Sugar-apple

Annona squamosa (also called sugar-apple or sweetsop) is a species of Annona native to the tropical Americas and widely grown in Colombia, El Salvador, India, Bangladesh, Pakistan and the Philippines. Its exact native range is unknown due to extensive cultivation, but thought to be in the Caribbean; the species was described from Jamaica. It is a semi-evergreen shrub or small tree reaching 68 meters (2026 ft) tall. The leaves are alternate, simple, oblong-lanceolate, 517 cm (2.06.7 in) long and 25 centimeters (0.792.0 in) broad. The flowers are produced in clusters of 3-4, each flower 1.53 cm (0.591.2 in) across, with three large petals and three minute ones, yellow-green spotted purple at the base. The fruit is usually round, slightly pine cone-like, 610 cm (2.43.9 in) diameter and weighing 100230 g (3.58.1 oz), with a scaly or lumpy skin. There are variations in shape and size. The fruit flesh is sweet, white to light yellow, and resembles and tastes like custard. The edible portion coats the seeds generously; a bit like the gooey portion of a tomato seed. Sugar-apple has a very distinct, sweet-smelling fragrance. The texture of the flesh that coats the seeds is a bit like the center of a very ripe guava (excluding the seeds). It is slightly grainy, a bit slippery, very sweet and very soft. The seeds are scattered through the fruit flesh; the seed coats are blackish-brown, 1218 mm (0.470.71 in) long, and hard and shiny. There are also new varieties being developed in Taiwan. The atemoya or "pineapple sugar-apple", a hybrid between the Sugar Apple and the Cherimoya, is popular in Taiwan, although it was first developed in the USA in 1908. The fruit is similar in sweetness to the sugar apple but has a very different taste. Like the name suggests, it tastes like pineapple. The arrangement of seeds is in spaced rows, with the fruit's flesh filling most of th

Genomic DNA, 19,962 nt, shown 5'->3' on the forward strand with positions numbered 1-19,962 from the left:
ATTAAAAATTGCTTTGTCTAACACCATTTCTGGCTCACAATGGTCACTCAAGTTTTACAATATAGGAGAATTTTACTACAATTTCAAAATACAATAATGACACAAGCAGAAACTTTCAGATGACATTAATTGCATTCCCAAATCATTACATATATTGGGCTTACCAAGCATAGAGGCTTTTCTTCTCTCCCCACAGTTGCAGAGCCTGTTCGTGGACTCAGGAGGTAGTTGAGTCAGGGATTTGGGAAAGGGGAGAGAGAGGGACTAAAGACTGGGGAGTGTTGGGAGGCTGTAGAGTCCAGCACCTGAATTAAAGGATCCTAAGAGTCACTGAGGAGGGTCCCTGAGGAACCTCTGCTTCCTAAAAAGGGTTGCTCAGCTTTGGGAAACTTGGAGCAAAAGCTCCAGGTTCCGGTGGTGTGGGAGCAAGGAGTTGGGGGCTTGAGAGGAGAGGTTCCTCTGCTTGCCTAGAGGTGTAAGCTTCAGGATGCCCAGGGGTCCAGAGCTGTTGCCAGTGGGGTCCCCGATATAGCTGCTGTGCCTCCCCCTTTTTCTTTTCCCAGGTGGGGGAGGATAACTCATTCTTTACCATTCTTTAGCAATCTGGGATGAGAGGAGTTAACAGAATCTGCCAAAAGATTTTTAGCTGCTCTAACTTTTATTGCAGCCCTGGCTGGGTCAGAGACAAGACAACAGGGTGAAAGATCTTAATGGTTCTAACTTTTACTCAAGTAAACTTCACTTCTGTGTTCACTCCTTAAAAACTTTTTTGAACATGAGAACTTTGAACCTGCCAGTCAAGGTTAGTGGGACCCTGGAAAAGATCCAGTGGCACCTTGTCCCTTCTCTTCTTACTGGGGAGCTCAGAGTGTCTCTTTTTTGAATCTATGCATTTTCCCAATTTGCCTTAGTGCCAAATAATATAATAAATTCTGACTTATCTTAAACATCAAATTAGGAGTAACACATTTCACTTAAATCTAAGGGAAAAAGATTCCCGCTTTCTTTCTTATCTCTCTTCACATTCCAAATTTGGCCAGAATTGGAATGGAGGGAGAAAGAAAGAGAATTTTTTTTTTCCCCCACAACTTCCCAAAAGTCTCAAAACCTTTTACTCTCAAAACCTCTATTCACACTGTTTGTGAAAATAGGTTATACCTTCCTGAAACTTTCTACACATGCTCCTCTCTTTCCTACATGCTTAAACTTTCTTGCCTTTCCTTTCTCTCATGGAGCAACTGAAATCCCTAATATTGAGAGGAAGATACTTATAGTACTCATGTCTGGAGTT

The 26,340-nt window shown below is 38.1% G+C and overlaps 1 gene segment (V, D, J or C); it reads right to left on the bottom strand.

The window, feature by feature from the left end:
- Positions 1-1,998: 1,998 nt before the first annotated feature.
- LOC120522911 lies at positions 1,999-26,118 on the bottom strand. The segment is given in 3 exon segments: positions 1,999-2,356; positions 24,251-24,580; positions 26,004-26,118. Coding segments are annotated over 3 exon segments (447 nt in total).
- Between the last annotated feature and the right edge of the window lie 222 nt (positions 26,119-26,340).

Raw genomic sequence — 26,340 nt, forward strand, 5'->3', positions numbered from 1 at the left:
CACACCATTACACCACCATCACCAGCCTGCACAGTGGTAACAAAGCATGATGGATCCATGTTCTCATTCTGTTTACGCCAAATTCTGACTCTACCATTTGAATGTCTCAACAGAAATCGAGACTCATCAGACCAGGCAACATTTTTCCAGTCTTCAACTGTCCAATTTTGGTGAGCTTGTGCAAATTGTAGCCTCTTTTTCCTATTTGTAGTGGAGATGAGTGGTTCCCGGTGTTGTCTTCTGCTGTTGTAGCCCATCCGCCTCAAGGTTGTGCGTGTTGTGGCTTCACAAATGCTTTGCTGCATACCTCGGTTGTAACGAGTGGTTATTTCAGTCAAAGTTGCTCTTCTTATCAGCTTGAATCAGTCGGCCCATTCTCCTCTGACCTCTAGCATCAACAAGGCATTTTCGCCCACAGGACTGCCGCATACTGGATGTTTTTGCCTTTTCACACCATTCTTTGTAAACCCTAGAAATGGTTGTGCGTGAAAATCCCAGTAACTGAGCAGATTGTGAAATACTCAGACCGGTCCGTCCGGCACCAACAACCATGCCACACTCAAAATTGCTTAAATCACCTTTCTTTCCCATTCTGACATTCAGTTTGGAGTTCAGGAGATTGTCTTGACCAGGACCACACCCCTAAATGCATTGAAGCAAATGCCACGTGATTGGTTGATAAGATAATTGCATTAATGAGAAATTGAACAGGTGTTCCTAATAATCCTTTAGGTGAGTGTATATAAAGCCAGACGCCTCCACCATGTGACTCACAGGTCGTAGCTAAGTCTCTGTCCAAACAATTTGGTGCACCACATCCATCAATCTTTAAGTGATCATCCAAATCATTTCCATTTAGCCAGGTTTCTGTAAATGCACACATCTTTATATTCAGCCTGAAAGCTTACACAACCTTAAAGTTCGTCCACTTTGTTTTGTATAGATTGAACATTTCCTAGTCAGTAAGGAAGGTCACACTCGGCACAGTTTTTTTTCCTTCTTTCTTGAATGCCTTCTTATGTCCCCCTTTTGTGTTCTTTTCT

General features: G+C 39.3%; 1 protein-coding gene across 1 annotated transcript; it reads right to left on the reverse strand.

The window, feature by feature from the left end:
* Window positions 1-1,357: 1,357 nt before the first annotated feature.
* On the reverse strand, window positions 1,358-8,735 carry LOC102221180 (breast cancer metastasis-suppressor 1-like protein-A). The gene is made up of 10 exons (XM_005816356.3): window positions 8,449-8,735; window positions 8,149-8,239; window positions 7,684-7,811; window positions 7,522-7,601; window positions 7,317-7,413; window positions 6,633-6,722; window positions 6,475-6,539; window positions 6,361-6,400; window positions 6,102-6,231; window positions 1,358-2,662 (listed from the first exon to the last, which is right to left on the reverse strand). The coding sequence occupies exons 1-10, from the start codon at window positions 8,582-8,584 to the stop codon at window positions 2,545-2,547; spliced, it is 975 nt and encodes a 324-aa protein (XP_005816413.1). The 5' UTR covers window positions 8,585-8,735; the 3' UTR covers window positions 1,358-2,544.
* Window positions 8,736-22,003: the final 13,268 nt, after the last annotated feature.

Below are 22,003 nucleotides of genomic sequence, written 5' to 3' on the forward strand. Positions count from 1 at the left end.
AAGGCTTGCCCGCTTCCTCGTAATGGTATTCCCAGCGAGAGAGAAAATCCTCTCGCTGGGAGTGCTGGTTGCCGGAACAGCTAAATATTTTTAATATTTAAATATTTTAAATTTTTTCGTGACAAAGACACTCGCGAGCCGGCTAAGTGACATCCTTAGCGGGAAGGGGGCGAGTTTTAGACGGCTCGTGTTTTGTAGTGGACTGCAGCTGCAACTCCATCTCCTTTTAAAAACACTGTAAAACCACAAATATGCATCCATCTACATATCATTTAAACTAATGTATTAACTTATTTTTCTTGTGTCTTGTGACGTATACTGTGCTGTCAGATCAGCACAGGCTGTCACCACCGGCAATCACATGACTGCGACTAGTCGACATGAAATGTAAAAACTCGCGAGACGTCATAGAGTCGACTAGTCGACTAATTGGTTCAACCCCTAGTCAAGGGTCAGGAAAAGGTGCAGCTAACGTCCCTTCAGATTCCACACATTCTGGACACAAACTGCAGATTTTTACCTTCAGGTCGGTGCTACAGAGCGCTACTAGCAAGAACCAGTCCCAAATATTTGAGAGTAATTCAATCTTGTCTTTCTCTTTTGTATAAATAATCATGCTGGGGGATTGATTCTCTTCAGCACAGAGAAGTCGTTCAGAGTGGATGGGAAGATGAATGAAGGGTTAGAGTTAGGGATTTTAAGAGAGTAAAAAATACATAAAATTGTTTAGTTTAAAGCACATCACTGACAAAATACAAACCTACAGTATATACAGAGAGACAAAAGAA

fruit and making grooves for the seeds, instead of the flesh only occurring around the seeds. Unlike other Annona fruits, the Sugar Apple has segmented flesh. Sugar apple is a fruit of the tree Annona squamosa. It is sweet in taste due to higher fructose and reducing sugar content. Different cultures have many names for the species. In English, the fruit is most widely known as a sugar apple or sweetsop as well as a custard apple, especially in India and Australia (in the latter, a custard apple also refers to Annona reticulata, another closely related species). In Latin America, regional names include anon, anon de azucar, anona blanca, fruta do conde, cachiman, saramuyo, grenadilla (little grenade) and many others. In Brazil, it is called fruta-do-conde, fruta-de-conde, condessa, fruta-pinha, pinha (lit. cone), araticum, ata or anona. In India it is known as ata, aarticum, shareefa, sitaphal, seethaphal or seetha pazham ( literally meaning "Sita's fruit"). In Kerala, it is called aathachakka. Sugar-apple fruit is high in calories and is a good source of iron. It is the most widely cultivated of all the species of Annona, being grown widely throughout the tropics and warmer subtropics, such as Indonesia, Thailand, and Taiwan; it was introduced to southern Asia before 1590. It is naturalized north to southern Florida in the United States and south to Bahia in Brazil, and is an invasive species in some areas. Like most species of Annona, it requires a tropical or subtropical climate with summer temperatures from 25 C (77 F) to 41 C (106 F), and mean winter temperatures above 15 C (59 F). It is sensitive to cold and frost, being defoliated below 10 C (50 F) and killed by temperatures of a couple of degrees below freezing. It is only moderately drought-tolerant, requiring rainfall above 700 mm, and will not produce fruit well during droughts.